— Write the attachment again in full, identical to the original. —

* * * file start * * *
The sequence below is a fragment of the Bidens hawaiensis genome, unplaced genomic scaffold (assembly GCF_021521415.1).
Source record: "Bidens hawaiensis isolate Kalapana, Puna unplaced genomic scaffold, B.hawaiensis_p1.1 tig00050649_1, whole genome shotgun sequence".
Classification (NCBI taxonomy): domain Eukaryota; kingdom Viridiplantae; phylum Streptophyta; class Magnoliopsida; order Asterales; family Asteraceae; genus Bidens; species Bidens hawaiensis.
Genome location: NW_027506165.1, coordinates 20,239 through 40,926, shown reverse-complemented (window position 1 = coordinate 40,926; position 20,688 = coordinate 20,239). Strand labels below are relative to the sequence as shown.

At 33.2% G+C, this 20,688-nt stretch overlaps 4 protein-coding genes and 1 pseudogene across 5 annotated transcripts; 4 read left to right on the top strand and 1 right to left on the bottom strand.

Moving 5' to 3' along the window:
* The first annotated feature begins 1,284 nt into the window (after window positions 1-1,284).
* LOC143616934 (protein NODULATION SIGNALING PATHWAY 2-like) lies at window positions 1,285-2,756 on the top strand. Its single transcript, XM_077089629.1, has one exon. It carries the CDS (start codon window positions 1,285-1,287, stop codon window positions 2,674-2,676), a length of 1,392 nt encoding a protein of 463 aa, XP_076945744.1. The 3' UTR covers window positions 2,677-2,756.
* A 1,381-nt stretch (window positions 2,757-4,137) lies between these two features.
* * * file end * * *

The sequence below is a fragment of the Bidens hawaiensis genome, unplaced genomic scaffold (assembly GCF_021521415.1).
Source record: "Bidens hawaiensis isolate Kalapana, Puna unplaced genomic scaffold, B.hawaiensis_p1.1 tig00050649_1, whole genome shotgun sequence".
Classification (NCBI taxonomy): domain Eukaryota; kingdom Viridiplantae; phylum Streptophyta; class Magnoliopsida; order Asterales; family Asteraceae; genus Bidens; species Bidens hawaiensis.
Genome location: NW_027506165.1, coordinates 20,239 through 40,926, shown reverse-complemented (window position 1 = coordinate 40,926; position 20,688 = coordinate 20,239). Strand labels below are relative to the sequence as shown.

At 33.2% G+C, this 20,688-nt stretch overlaps 4 protein-coding genes and 1 pseudogene across 5 annotated transcripts; 4 read left to right on the top strand and 1 right to left on the bottom strand.

Moving 5' to 3' along the window:
* The first annotated feature begins 1,284 nt into the window (after window positions 1-1,284).
* LOC143616934 (protein NODULATION SIGNALING PATHWAY 2-like) lies at window positions 1,285-2,756 on the top strand. Its single transcript, XM_077089629.1, has one exon. It carries the CDS (start codon window positions 1,285-1,287, stop codon window positions 2,674-2,676), a length of 1,392 nt encoding a protein of 463 aa, XP_076945744.1. The 3' UTR covers window positions 2,677-2,756.
* A 1,381-nt stretch (window positions 2,757-4,137) lies between these two features.